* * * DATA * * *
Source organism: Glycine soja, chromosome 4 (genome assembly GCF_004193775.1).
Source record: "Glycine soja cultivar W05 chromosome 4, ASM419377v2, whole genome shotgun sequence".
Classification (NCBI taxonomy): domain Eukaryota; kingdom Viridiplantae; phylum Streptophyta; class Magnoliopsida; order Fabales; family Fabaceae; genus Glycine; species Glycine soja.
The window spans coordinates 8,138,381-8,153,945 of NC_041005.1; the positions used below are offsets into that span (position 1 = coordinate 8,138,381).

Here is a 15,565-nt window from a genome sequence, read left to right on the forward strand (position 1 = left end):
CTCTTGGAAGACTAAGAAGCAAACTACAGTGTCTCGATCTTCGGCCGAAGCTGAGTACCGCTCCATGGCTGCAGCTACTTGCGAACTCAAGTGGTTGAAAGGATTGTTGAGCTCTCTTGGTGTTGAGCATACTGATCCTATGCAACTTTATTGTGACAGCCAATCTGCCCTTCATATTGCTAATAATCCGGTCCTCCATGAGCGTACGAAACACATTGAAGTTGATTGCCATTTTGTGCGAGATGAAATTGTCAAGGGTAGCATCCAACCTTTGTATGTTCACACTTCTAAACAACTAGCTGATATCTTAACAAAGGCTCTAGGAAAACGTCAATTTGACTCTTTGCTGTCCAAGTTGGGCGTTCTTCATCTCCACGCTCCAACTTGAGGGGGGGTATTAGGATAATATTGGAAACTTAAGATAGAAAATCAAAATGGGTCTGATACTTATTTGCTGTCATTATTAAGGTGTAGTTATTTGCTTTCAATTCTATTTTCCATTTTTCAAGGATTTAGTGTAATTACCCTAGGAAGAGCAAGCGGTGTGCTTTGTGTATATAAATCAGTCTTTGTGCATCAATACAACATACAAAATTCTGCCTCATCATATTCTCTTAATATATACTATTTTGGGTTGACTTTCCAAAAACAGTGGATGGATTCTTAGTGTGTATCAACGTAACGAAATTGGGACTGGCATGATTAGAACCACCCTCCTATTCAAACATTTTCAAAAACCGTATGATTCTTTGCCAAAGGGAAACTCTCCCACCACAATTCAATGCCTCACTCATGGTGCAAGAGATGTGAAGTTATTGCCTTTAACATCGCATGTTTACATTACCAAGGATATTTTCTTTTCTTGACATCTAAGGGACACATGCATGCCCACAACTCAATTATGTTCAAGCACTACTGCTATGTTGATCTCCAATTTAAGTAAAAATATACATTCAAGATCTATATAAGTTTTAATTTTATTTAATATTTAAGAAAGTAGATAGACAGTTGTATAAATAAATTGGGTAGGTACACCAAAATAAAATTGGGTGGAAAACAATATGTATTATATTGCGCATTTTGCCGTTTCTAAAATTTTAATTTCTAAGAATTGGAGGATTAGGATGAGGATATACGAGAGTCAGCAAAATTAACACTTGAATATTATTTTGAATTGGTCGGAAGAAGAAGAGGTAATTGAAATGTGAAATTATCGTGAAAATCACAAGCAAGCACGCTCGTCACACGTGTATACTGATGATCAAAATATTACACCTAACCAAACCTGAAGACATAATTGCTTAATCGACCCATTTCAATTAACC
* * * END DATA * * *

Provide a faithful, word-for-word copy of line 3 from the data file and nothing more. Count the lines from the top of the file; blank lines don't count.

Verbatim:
Classification (NCBI taxonomy): domain Eukaryota; kingdom Viridiplantae; phylum Streptophyta; class Magnoliopsida; order Fabales; family Fabaceae; genus Glycine; species Glycine soja.